It has widely been reported that doing crossword puzzles is a good way to keep one’s mind sharp. Now researchers at the University of California, San Francisco, are encouraging seniors who want to improve their cognitive abilities to put down their pencils and pick up a video game controller.
Led by Dr. Adam Gazzaley, an associate professor of neurology, physiology and psychiatry at UCSF, the study asked 46 volunteers between the ages of 60-85 to play a 3D game called NeuroRacer, that involves steering a car along a winding, hilly road. The participants were asked to use their left hand while maintaining “an eye out for certain signs that they need to shoot down with a finger on their right hand.”
Although the volunteers found that when they first began to play their driving skills fell by 64% when the signs first popped up (in comparison to gamers in their 20’s who only experienced a 26% in their performance playing the same video), they soon found that they were outscoring the untrained 20-year olds after a month of playing three times a week. Even more impressive was the fact that the seniors scored higher on tests involving short-term memory and long-term focus in tests given separately from the game.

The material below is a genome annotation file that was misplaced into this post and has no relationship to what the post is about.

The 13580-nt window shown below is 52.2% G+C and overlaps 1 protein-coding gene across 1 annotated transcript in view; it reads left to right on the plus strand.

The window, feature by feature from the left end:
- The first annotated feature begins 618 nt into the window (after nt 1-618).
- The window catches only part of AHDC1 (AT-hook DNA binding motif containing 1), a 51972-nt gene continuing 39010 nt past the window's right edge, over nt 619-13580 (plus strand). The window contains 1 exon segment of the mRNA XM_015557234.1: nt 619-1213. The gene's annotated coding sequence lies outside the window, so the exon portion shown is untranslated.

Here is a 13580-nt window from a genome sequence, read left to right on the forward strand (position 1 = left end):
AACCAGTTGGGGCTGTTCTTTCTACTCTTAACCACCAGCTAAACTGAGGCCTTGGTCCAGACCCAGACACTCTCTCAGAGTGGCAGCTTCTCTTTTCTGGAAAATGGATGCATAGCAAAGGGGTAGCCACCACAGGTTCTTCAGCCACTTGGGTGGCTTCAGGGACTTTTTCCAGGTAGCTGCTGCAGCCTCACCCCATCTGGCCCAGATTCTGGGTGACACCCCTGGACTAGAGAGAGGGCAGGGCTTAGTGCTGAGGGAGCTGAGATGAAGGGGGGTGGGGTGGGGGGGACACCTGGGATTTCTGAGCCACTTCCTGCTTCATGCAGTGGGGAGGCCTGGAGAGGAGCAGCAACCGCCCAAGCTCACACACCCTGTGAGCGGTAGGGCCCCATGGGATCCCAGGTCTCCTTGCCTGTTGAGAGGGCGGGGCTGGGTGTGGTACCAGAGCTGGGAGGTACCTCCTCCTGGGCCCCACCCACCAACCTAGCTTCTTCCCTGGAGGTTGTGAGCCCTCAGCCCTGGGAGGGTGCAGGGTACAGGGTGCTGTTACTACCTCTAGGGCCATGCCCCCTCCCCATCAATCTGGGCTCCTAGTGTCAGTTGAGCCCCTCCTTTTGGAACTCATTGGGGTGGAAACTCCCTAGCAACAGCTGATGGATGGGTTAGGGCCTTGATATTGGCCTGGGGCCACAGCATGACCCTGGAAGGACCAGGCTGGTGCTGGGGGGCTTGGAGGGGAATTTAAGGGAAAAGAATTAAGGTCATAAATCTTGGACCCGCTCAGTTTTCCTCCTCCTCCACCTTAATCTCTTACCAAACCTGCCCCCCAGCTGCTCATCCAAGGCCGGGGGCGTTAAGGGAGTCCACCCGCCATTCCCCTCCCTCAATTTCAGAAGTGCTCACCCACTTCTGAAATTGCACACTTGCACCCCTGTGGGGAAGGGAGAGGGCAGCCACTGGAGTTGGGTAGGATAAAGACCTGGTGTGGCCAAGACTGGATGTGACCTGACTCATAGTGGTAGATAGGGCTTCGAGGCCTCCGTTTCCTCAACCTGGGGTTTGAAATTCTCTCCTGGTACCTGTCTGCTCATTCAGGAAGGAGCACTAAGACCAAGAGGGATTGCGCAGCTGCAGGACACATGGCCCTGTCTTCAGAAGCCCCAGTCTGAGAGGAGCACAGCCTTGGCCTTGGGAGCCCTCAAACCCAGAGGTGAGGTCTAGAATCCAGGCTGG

According to Gazzaley, the senior gamers continued to retain their improved mental agility six months later, despite not practiced during that time off.
“That is the most grabbing thing here,” Gazzaley, who co-founded the game’s manufacturer, Akili Interactive Labs. “We transferred the benefit from inside the game to different cognitive abilities.”
Although he declined to say that “picking up a controller would cure all aging related mind deficiencies, he did feel that more studies along these lines could help scientists get a better understanding of how certain neurological networks in the brain impact cognitive and memory skills, since they could “have far-reaching implications beyond decline caused by normal aging: ADHD, depression, dementia and Alzheimr's.